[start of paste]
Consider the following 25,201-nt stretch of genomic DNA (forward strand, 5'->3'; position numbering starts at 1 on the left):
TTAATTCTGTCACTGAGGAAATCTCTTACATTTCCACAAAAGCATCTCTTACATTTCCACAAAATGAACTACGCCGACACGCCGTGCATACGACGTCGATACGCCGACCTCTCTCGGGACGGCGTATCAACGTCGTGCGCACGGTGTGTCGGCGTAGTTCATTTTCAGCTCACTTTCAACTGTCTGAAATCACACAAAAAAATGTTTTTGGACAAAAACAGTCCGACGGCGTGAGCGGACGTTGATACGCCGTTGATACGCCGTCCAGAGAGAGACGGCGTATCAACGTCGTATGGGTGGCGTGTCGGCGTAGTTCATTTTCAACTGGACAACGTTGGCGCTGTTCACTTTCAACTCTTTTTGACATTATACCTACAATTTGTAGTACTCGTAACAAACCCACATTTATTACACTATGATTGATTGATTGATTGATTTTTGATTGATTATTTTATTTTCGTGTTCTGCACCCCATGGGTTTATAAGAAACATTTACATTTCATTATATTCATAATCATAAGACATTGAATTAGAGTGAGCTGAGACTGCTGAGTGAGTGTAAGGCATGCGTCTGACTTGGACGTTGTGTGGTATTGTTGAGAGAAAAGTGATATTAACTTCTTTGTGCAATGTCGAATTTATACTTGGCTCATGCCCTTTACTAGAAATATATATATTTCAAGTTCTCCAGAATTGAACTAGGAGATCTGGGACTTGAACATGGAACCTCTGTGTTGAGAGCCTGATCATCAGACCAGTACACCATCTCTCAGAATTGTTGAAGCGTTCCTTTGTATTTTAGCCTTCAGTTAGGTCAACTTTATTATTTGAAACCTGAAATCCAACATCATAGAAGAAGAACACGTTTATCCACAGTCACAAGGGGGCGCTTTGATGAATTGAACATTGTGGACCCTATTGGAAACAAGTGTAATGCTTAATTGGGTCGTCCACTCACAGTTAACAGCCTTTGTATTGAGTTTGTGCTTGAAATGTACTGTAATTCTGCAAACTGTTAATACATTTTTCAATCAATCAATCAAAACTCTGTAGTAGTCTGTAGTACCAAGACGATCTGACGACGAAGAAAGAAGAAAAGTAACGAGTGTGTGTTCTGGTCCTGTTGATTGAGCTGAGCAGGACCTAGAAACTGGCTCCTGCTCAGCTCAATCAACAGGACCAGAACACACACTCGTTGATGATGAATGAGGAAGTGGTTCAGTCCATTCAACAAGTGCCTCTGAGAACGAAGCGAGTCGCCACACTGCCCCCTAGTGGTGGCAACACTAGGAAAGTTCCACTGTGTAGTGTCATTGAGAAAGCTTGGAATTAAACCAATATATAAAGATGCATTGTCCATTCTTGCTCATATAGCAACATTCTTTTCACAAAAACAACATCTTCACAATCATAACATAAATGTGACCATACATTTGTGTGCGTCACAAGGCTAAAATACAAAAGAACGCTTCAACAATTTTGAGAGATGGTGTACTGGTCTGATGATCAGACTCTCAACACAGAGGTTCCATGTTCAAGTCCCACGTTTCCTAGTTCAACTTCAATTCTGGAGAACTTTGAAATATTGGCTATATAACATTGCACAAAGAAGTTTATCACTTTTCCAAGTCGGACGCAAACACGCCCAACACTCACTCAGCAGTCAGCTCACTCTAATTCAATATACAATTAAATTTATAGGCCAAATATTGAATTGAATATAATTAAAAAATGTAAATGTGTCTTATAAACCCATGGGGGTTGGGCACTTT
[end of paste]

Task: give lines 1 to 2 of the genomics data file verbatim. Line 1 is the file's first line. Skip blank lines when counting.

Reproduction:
Consider the following 25,201-nt stretch of genomic DNA (forward strand, 5'->3'; position numbering starts at 1 on the left):
TTAATTCTGTCACTGAGGAAATCTCTTACATTTCCACAAAAGCATCTCTTACATTTCCACAAAATGAACTACGCCGACACGCCGTGCATACGACGTCGATACGCCGACCTCTCTCGGGACGGCGTATCAACGTCGTGCGCACGGTGTGTCGGCGTAGTTCATTTTCAGCTCACTTTCAACTGTCTGAAATCACACAAAAAAATGTTTTTGGACAAAAACAGTCCGACGGCGTGAGCGGACGTTGATACGCCGTTGATACGCCGTCCAGAGAGAGACGGCGTATCAACGTCGTATGGGTGGCGTGTCGGCGTAGTTCATTTTCAACTGGACAACGTTGGCGCTGTTCACTTTCAACTCTTTTTGACATTATACCTACAATTTGTAGTACTCGTAACAAACCCACATTTATTACACTATGATTGATTGATTGATTGATTTTTGATTGATTATTTTATTTTCGTGTTCTGCACCCCATGGGTTTATAAGAAACATTTACATTTCATTATATTCATAATCATAAGACATTGAATTAGAGTGAGCTGAGACTGCTGAGTGAGTGTAAGGCATGCGTCTGACTTGGACGTTGTGTGGTATTGTTGAGAGAAAAGTGATATTAACTTCTTTGTGCAATGTCGAATTTATACTTGGCTCATGCCCTTTACTAGAAATATATATATTTCAAGTTCTCCAGAATTGAACTAGGAGATCTGGGACTTGAACATGGAACCTCTGTGTTGAGAGCCTGATCATCAGACCAGTACACCATCTCTCAGAATTGTTGAAGCGTTCCTTTGTATTTTAGCCTTCAGTTAGGTCAACTTTATTATTTGAAACCTGAAATCCAACATCATAGAAGAAGAACACGTTTATCCACAGTCACAAGGGGGCGCTTTGATGAATTGAACATTGTGGACCCTATTGGAAACAAGTGTAATGCTTAATTGGGTCGTCCACTCACAGTTAACAGCCTTTGTATTGAGTTTGTGCTTGAAATGTACTGTAATTCTGCAAACTGTTAATACATTTTTCAATCAATCAATCAAAACTCTGTAGTAGTCTGTAGTACCAAGACGATCTGACGACGAAGAAAGAAGAAAAGTAACGAGTGTGTGTTCTGGTCCTGTTGATTGAGCTGAGCAGGACCTAGAAACTGGCTCCTGCTCAGCTCAATCAACAGGACCAGAACACACACTCGTTGATGATGAATGAGGAAGTGGTTCAGTCCATTCAACAAGTGCCTCTGAGAACGAAGCGAGTCGCCACACTGCCCCCTAGTGGTGGCAACACTAGGAAAGTTCCACTGTGTAGTGTCATTGAGAAAGCTTGGAATTAAACCAATATATAAAGATGCATTGTCCATTCTTGCTCATATAGCAACATTCTTTTCACAAAAACAACATCTTCACAATCATAACATAAATGTGACCATACATTTGTGTGCGTCACAAGGCTAAAATACAAAAGAACGCTTCAACAATTTTGAGAGATGGTGTACTGGTCTGATGATCAGACTCTCAACACAGAGGTTCCATGTTCAAGTCCCACGTTTCCTAGTTCAACTTCAATTCTGGAGAACTTTGAAATATTGGCTATATAACATTGCACAAAGAAGTTTATCACTTTTCCAAGTCGGACGCAAACACGCCCAACACTCACTCAGCAGTCAGCTCACTCTAATTCAATATACAATTAAATTTATAGGCCAAATATTGAATTGAATATAATTAAAAAATGTAAATGTGTCTTATAAACCCATGGGGGTTGGGCACTTT